Tag: Health

Drop the Soda, or Else!

Government is busy trying to protect us from ourselves.  It tosses nearly a million people in jail every year for marijuana offenses.  City councils, state legislators, and Congress all add ever more restrictions on cigarette smoking.  Legislators demand action to stop steroid use by athletes.  And the Senate Finance Committee is considering a “fat tax” on sugared drinks.

This isn’t the first time legislators have considered trying to squeeze a little money out of us while micro-managing our lives.  Editorializes the Boston Herald:

Earlier this year Gov. Deval Patrick proposed a 5 percent tax (more if the sales tax is raised) on sweetened drinks and candy bars under the pretext of battling obesity (while thinning out our wallets). Happily we haven’t heard much about it lately. But yesterday on Capitol Hill the Senate Finance Committee heard testimony about helping to fund President Barack Obama’s massive health care expansion in part with a similar tax.

The Congressional Budget Office estimates that a 3-cent tax per 12-ounce sweetened drink - including sports drinks and iced teas - would bring in $24 billion over four years.

“Soda is one of the most harmful products in the food supply,” said Michael Jacobson, head of the Center for Science in the Public Interest, which gives you some idea of the mindset here. Jacobson would also like to raise taxes on alcoholic beverages.

If the American people don’t start saying no, there won’t be much liberty left to preserve.

We’re Not Talking about Socialized Medicine — I Swear

According to an unnamed “top White House official”:

It’s hard to talk about socialized medicine when the hospitals, doctors, insurers, the private sector players are working with us at the White House.

Let me get this straight.  A president who is ideologically committed to socialized medicine is negotiating with an industry that’s committed to making as much money as possible off of socialized medicine.

But don’t worry.  If there’s one thing they’re not discussing, it’s socialized medicine.

Getting Our Terminology Straight

Dave Hornstein takes Martha Gore to task for describing Barack Obama’s health care reform plan as “nationalized health care.” “Let’s get our terminology straight,” Hornstein argues. “Nationalized or socialized medicine is a health care system that is publicly financed and delivered, such as Great Britain’s National Health Service.  That is not part of Obama’s proposal or the Single Payer plan.”

Yes, let’s get our terminology straight. Socialized medicine exists to the extent that government controls medical resources and socializes the costs. What matters is who controls the money. Whether we nominally call doctors or hospitals private or public doesn’t matter. If they’re getting most of their checks from the government, that’s who’s in control.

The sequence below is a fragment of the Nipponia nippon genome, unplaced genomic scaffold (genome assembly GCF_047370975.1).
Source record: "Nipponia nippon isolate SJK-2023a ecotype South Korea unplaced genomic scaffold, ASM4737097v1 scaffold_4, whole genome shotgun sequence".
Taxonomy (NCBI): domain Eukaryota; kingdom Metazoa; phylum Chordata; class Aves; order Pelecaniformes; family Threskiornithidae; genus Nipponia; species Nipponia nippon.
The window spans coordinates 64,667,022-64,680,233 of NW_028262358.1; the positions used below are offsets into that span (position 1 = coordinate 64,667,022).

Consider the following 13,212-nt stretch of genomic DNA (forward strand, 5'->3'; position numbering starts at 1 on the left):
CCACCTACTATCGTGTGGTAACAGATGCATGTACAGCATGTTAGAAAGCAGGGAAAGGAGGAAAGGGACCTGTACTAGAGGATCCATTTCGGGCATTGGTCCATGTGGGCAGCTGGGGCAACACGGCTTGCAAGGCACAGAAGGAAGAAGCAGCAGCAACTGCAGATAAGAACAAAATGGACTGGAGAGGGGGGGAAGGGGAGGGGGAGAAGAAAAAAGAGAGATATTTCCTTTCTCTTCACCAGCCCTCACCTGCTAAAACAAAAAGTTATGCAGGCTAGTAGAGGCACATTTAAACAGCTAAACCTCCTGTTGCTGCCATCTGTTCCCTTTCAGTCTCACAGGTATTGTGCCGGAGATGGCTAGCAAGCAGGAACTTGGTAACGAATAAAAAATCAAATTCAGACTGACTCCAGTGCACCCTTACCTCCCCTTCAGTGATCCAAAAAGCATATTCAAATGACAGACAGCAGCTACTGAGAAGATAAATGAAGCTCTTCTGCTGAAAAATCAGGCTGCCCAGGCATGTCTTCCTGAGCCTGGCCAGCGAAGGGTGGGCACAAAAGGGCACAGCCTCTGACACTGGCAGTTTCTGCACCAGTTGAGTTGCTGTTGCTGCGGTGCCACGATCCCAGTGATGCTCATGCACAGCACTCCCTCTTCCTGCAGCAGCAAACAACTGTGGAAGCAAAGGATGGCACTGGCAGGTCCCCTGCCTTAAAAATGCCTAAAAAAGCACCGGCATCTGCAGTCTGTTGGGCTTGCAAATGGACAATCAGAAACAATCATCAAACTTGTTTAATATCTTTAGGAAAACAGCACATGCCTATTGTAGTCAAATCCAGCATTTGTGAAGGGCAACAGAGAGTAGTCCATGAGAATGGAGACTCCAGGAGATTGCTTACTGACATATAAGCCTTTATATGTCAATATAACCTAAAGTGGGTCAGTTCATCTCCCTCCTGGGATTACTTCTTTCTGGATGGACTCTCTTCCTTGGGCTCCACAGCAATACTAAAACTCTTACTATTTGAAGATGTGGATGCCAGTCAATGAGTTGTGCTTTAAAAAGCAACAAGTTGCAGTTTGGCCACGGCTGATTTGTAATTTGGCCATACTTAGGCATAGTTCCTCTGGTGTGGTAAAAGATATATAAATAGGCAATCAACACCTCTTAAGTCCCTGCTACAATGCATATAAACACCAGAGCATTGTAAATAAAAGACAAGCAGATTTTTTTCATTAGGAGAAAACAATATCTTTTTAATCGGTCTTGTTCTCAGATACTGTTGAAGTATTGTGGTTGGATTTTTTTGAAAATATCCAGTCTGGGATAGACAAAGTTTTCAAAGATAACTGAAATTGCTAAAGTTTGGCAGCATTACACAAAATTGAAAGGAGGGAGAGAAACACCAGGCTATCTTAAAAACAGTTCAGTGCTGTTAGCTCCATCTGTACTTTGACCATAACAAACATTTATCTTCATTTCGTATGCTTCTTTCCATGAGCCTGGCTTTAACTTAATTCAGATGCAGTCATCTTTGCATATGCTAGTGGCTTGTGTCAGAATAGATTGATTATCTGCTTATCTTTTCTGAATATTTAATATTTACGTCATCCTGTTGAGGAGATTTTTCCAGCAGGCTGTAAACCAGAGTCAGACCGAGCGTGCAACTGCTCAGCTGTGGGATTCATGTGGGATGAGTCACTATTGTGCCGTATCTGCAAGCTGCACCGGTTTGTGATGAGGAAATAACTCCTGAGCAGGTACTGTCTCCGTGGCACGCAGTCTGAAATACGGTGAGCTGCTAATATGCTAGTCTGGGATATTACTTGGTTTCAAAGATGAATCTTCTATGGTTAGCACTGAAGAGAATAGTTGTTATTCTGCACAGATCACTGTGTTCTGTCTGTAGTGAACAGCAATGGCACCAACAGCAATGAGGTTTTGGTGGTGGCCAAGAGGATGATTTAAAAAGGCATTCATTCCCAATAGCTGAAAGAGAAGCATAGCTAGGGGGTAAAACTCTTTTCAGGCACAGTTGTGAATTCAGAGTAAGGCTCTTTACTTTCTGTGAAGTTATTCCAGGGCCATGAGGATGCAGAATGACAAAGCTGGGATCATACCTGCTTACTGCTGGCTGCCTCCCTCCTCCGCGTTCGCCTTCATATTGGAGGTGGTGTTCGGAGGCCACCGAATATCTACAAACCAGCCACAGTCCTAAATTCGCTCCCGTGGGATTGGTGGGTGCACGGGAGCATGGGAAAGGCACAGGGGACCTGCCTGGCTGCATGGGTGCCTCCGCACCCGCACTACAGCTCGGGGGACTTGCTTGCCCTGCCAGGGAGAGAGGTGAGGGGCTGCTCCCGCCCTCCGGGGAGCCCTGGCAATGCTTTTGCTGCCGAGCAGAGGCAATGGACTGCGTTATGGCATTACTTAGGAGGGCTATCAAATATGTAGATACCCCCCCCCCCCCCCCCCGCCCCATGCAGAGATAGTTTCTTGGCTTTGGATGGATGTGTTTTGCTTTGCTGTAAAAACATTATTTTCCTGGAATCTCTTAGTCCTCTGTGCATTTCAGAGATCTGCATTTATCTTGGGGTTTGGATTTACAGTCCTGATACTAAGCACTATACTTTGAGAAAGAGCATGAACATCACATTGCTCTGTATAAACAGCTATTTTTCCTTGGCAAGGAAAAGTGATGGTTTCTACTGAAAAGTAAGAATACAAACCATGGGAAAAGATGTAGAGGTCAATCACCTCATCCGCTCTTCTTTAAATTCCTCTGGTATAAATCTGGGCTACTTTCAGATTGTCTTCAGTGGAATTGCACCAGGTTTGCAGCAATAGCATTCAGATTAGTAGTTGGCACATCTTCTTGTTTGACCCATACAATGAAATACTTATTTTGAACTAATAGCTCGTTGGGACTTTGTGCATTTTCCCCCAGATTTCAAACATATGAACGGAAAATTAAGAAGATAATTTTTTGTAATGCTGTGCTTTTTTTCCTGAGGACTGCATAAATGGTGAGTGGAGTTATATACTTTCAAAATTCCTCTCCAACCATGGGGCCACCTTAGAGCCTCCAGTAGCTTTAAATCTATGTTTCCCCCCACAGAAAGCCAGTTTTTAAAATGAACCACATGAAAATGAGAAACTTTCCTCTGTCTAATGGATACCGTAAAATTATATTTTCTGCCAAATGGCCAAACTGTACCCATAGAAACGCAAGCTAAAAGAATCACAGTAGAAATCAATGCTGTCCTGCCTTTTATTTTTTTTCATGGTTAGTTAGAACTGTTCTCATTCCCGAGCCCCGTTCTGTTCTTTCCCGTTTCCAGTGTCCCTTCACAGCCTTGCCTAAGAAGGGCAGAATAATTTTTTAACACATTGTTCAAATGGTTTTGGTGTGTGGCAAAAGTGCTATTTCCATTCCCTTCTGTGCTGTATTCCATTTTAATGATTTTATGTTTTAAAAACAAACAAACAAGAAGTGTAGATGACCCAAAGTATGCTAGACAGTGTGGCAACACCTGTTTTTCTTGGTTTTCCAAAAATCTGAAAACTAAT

If government controls the resources, it’s socialized medicine. The government can funnel the money through insurers and keep all the doctors and hospitals private and it would still be socialized medicine. If they have the money, they run the show. Everything else is just window dressing.

For more, see here.

It Begins: White House Unleashes the Health Care Tempest

Monday’s meeting between President Obama and representatives of the health care industry is part of an ongoing process of trying to strike a deal between government and industry over how to reform health care. Notably absent from that equation is the most important party: health care consumers.

Health care reform should be about empowering patients, not about how much increased government control the health care industry is willing to accept.

Moreover, any promised health care savings that came out of yesterday’s meeting are likely to prove illusory in the face of increased government regulation, subsidies and interference that will almost certainly drive up the cost (and decrease the quality) of health care.

Why Health Care Reform Is Not a Sure Thing

Over at NPR.org, I’ve got a commentary that explains why comprehensive health care reform is far from certain – current events notwithstanding.   Read it, recommend it, comment on it.

From the NPR piece:

There are two things standing in the way of Democrats’ plans for universal health insurance coverage: math and politics.

First, the math. According to the Urban Institute, covering the uninsured would cost a minimum $120 billion per year. Over 10 years, that comes to about $1.6 trillion.

That money’s gotta come from somewhere. And that’s where politics comes in. Everybody wants that money to come from someone else.

UPDATE: Here’s my appearance on Fox News today, discussing lobbyists’ proposal to cut health care costs:

Also, is health care a right?